Estate Planning for blended families can present unique challenges. When either spouse brings children from a previous marriage it can affect how one wants their assets distributed. It becomes even more complex when there are stepchildren from both parties and also mutual children. Complications arise when the desire to provide for one’s previous and/or mutual children is greater than the desire to provide for the children from a previous marriage.
For example, if all of an estate’s assets are left to the new spouse, the children from a previous marriage may not be provided for in the manner the deceased spouse would have wanted. After all, there is no legal obligation to support stepchildren. Furthermore, the surviving spouse might, upon his or her death, leave all the assets to his or her children, thereby excluding the children of the spouse who passed away first. Similarly, if assets are left only to prior children at the death of their parent, there may not be enough assets remaining in the estate to provide for the current spouse or family.
Even with a harmonious blended family, failure to create and implement an estate plan may lead to unforeseen problems. In situations where death occurs without a will or trust in place, statutory intestacy rules may remove up to two-thirds of the deceased spouse’s estate from the current marriage and give it to the children from the previous marriage. This can happen even if the prior children are now adults and have less need for the assets than the spouse and minor children of the current marriage. In situations where the prior children are minors, an ex-spouse might be able to gain control of the assets. At the very least, each spouse in a blended family should have a will. Without one, assets will more than likely be distributed to heirs in a manner contrary to what the deceased spouse would have wanted.
A properly designed and adequately funded trust, or a combination of trusts, is a much better approach than a will for blended families. This approach can provide for the surviving spouse while ensuring a portion of the assets go to children from the previous marriage.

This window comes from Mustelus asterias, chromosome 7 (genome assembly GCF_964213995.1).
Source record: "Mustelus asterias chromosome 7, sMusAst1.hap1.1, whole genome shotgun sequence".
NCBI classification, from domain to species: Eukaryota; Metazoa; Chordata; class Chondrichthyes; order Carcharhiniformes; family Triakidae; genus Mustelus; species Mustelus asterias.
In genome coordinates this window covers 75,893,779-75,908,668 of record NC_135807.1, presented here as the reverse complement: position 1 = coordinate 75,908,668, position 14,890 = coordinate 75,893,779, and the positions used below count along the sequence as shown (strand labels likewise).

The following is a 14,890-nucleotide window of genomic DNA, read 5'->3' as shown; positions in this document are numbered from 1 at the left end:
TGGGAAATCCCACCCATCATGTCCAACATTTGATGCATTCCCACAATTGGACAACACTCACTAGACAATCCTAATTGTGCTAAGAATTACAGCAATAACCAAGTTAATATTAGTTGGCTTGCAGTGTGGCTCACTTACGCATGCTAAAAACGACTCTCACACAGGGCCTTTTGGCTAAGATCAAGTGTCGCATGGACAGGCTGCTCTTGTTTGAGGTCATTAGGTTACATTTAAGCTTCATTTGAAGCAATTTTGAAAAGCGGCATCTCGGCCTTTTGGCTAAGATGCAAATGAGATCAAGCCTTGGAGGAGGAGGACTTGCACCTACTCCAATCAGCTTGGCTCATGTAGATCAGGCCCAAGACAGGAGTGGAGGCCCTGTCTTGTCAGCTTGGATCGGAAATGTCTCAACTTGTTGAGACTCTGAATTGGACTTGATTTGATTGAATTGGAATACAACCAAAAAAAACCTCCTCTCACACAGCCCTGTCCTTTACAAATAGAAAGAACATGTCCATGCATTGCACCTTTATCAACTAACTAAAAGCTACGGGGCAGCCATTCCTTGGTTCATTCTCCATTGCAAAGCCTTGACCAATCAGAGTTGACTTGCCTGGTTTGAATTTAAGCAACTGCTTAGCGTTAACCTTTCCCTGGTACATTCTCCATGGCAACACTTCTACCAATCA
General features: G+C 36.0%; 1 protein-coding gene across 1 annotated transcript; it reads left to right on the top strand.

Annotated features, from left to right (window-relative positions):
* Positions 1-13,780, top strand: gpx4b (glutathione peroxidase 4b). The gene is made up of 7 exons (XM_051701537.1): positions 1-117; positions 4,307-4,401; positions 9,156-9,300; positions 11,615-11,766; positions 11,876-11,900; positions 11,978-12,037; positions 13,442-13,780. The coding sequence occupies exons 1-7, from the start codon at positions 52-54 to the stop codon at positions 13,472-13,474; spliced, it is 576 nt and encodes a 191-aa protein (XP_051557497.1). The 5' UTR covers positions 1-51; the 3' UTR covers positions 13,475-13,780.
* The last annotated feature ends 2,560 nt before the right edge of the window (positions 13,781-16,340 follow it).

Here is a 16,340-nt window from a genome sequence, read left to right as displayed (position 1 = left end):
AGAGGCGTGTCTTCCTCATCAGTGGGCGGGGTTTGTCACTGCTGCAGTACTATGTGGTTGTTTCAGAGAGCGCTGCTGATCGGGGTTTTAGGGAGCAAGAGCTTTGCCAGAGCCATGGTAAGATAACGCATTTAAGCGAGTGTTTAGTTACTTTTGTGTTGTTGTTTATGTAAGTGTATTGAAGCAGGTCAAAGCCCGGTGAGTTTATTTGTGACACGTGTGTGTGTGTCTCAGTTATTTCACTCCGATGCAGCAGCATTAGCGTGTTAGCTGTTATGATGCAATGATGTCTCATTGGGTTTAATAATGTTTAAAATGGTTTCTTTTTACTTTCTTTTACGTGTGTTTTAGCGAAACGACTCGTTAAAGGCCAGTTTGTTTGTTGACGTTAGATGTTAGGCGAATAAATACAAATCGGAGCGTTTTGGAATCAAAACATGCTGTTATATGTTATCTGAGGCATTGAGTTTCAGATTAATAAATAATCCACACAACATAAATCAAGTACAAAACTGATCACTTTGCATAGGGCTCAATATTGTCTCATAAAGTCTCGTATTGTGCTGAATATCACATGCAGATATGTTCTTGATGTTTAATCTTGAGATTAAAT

Now let’s discuss some specific trusts that you might want to consider.
One such trust, which provides an excellent form of asset protection, is called a Qualified Terminable Interest Property Trust (QTIP). The QTIP trust can generate income for the benefit of the surviving spouse during his or her lifetime. When the surviving spouse passes away, the QTIP’s assets can be distributed between mutual and prior children according to the wishes of the previously deceased spouse. In addition, if the children from the previous marriage are young, assets from the QTIP Trust can be held in another trust for the children, under the control of an independent trustee. This can prevent the assets from falling under an ex-spouse’s control.
You might also want to consider a Long-Term Discretionary Trust (LTD Trust) to administer your children’s inheritance, with a party of your choosing serving as trustee. In this way, even if your children reside with your ex-spouse, your trustee will control the inheritance through the LTD Trust and ensure it is used only for your children. Should one of your children predecease your ex-spouse, the inheritance would remain in your LTD Trust for your grandchildren and, if there are none, for your surviving children or other beneficiaries of your own selection. An LTD Trust can also protect your children’s inheritance from their own poor decisions. For example, through Spendthrift Provisions contained in your LTD Trust, the inheritance may be protected against the reckless spending of inherited assets, divorces, lawsuits and bankruptcies.
Another tool to consider, one capable of minimizing estate taxes, is an Estate Tax Exemption Trust (ETE Trust). This will shelter the maximum available exemption amount upon your death for the enjoyment of your loved ones and is often used in conjunction with the QTIP Trust for the benefit of your new spouse.
To learn more about the unique planning problems associated with blended families, and how we can help avoid future complications, call or text us at 989-872-5601 to schedule a consultation.
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